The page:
Cedar Walton Trio
Recording Date: March 18, 2005
During his long career, Cedar Walton has been one of hard bop's most lyrical pianists, as demonstrated on this 2005 trio session for the Japanese label Venus. No matter the tempo or approach, it is very easy to find oneself singing along with Walton's infectious melodies, whether it is the driving "Cedar's Blues," the lighthearted "Midnight Waltz," or his bossa nova salute to a great Brazilian composer "Theme for Jobim." That hardly means the remaining tracks are filler, as there isn't a weak selection present. "Dear Ruth" is a coy piece that must be named for someone special in Walton's life, as this work has a playful, yet reserved aura. Walton saves two of his best-known works for last, a intricate take of "Bolivia," followed by the showstopping finale "Ugetsu." Bassist David Williams and drummer Jimmy Cobb provide great support throughout this enjoyable session.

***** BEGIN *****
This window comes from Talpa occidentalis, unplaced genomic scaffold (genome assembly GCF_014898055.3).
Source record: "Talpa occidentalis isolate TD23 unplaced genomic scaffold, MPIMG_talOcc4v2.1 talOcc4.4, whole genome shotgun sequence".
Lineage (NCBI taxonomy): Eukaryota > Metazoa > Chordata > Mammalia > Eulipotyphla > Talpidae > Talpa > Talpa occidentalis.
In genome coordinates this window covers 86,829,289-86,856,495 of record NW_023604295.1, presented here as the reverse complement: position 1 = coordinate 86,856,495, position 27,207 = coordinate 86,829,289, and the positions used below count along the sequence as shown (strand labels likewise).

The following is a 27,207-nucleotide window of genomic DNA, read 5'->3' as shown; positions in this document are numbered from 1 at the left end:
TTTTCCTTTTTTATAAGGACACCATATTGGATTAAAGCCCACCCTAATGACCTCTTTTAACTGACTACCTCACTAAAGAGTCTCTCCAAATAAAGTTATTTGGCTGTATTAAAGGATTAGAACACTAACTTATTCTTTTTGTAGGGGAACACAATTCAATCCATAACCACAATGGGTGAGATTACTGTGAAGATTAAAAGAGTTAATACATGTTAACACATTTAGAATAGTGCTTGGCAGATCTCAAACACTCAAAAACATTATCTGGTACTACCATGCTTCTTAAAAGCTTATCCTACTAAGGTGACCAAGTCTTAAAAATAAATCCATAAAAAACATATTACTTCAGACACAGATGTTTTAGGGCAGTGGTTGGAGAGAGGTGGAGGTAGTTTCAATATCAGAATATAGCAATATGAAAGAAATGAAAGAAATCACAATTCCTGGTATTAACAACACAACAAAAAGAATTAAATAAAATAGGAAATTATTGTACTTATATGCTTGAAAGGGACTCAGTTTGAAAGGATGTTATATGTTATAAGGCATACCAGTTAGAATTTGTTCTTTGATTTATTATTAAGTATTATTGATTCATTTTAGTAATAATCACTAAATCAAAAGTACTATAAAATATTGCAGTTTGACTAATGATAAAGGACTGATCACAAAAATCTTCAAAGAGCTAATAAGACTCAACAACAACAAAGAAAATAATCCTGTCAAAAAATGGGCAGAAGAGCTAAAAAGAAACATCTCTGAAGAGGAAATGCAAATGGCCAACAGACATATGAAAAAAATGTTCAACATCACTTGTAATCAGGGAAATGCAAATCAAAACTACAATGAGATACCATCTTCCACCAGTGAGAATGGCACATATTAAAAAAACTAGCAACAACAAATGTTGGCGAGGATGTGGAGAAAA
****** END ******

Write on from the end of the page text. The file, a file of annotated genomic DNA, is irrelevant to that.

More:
All Music Guide
Every spring, jazz fans in Cleveland can look forward to a stupefying array of festivities revolving around the Tri-C JazzFest, which happens to be America's premier educational jazz festival. Over the years, this has also meant that other jazz-related presentations have had the opportunity to ride the coattails of the festival and such was the case with two sets on a warm April evening at Night Town with the Cedar Walton Trio. I have some marked reservations about bringing in national acts and choosing to back them with a local rhythm section and one couldn't help but wonder how much more fervor might have been generated had Walton brought in the mates from his most recent record, bassist David Williams and drummer Kenny Washington. Still, Cleveland mainstays Dave Morgan and Greg Bandy performed up to their usual high standards throughout the evening and Walton was obviously in good spirits despite his admitted lack of sleep the night before.
In some ways the first set provided an opportunity for this threesome to feel each other out musically. The standards that afforded the framework initially then gave way to some of Walton's original for the late show. "Bolivia" and "Midnight Waltz" quickly reminded that Walton's art is as much about his writing as his piano playing. During "Holy Land," his wry sense of humor raised its head with a quote from "Flight of the Bumblebee." Then, a lengthy jam on a few Thelonious Monk ditties provided conclusion to what was undoubtedly the stronger of the two sets.